Zach Galifianakis is the 10-to-1 of comedians — the more bizarre and absurd, the better. But outside of that final sketch, that's not the kind of humor SNL typically traffics in; there's a clear set-up/punchline to most of the show's jokes, and as Galifianakis admitted during his cold open, he loves the former and doesn't always include the latter.
This was Galifianakis's third time hosting SNL since "do I know you from The Hangover? No offense" became a common occurrence in his life, and looking back at the first two, probably his best episode of the trio. It wasn't great by any means, and Galifianakis kept tripping over his words, but it was less reliant on already established characters than his previous appearances (i.e. no "Affectionate Family") and the writers were wise to not suppress Galifianakis's very particular persona. Or maybe I was just happy to see Jaime Lannister and Don Draper, I dunno.
Nothing separates this "Fox & Friends" from any of the other previous installments, outside of maybe Bobby Moynihan believing the "W" in WNBA stands for "Worse," but the list of corrections is always amusing:
The Bangladesh one is a thing of beauty.
Good job, Internet.
I knew all the Game of Thrones questions and few of the real-life ones. I...don't want to talk about it. The sight of Zach Galifianakis in a dragon costume was enough to make E!'s game show (???) "Game of Game of Thrones" memorable (even if there was a lot of undue hostility toward the show and its fans — haha, our grandmothers are our best friends?), but then they had to go and bring out Nikolaj Coster-Waldau and I got lost in his eyes. No clue what happened at the end of this sketch. Bill Hader threw wildfire at the audience? Probably that.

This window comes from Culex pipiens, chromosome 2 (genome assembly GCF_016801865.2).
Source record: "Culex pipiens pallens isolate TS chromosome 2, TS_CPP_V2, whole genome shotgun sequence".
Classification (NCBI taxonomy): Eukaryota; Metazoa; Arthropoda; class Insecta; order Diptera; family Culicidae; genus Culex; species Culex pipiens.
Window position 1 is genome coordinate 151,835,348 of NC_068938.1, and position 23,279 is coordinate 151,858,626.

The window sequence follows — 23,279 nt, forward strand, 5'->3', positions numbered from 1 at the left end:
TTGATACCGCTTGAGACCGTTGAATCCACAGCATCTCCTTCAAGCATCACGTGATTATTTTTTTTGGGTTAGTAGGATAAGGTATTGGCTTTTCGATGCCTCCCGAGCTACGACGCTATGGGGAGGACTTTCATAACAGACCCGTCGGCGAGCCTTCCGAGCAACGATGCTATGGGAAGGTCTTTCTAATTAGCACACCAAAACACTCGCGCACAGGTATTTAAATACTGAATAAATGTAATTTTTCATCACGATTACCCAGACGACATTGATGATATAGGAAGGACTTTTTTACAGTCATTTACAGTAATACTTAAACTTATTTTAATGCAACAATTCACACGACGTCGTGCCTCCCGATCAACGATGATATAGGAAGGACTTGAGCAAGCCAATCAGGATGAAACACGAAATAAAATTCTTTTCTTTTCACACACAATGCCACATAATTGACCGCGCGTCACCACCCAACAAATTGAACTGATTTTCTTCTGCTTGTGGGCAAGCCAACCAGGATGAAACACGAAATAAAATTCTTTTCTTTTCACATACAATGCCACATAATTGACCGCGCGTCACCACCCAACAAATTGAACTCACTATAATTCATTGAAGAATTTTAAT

This was the first new SNL since the events in Boston last month, and the only time the episode got even vaguely political (outside of the cold open), it had nothing to do with Boston. That's fine; I usually get mad at the show for going soft on big issues, but I don't think anyone really wants to see a sketch knocking those Chechens down a peg. Besides, then we would have missed James Carville's series of casino moves while discussing gun control.
It was good to see Girl You Wish You Hadn't Started a Conversation With at a Party, Cecily Strong's breakout character who first appeared during one of SNL's Thursday night specials back in November, again, though I'm dissapointed she didn't ask if she could say the N-word or C-word this time.
Product placement done right. Shame they couldn't dress Racist Jim up in a Chocolate Babies costume, though.
Goddammit. Darrell's House was a long set-up to a great joke (the constant asides to Marcus killed the momentum), but unfortunately, us next-day online folk only get the first, less funny half, not the Al Jolson/Jon Hamm pay-off. (UPDATE: never mind, silly NBC.com.)
Great theme song, though.
SNL has always been good at hyper-specific stereotypes, like how New Balance sneakers are ostensibly for athletes, but they're only worn by overweight men in their late 30s, early 40s. I can't wait to own a pair in a decade.
Take note of Jay Pharoah's Dikembe Mutombo fingers. Horrifying. Anyway, this sketch started horribly slow, but as soon as Zach and Jason began snorting coke, the pace and energy picked up, and while it never hit as well as it could have, the sight of two professional jugglers with white dust on their faces was good enough this late in the episode.
So...the Lumineers but with horns and better hats? Kids today sure love their earnestness.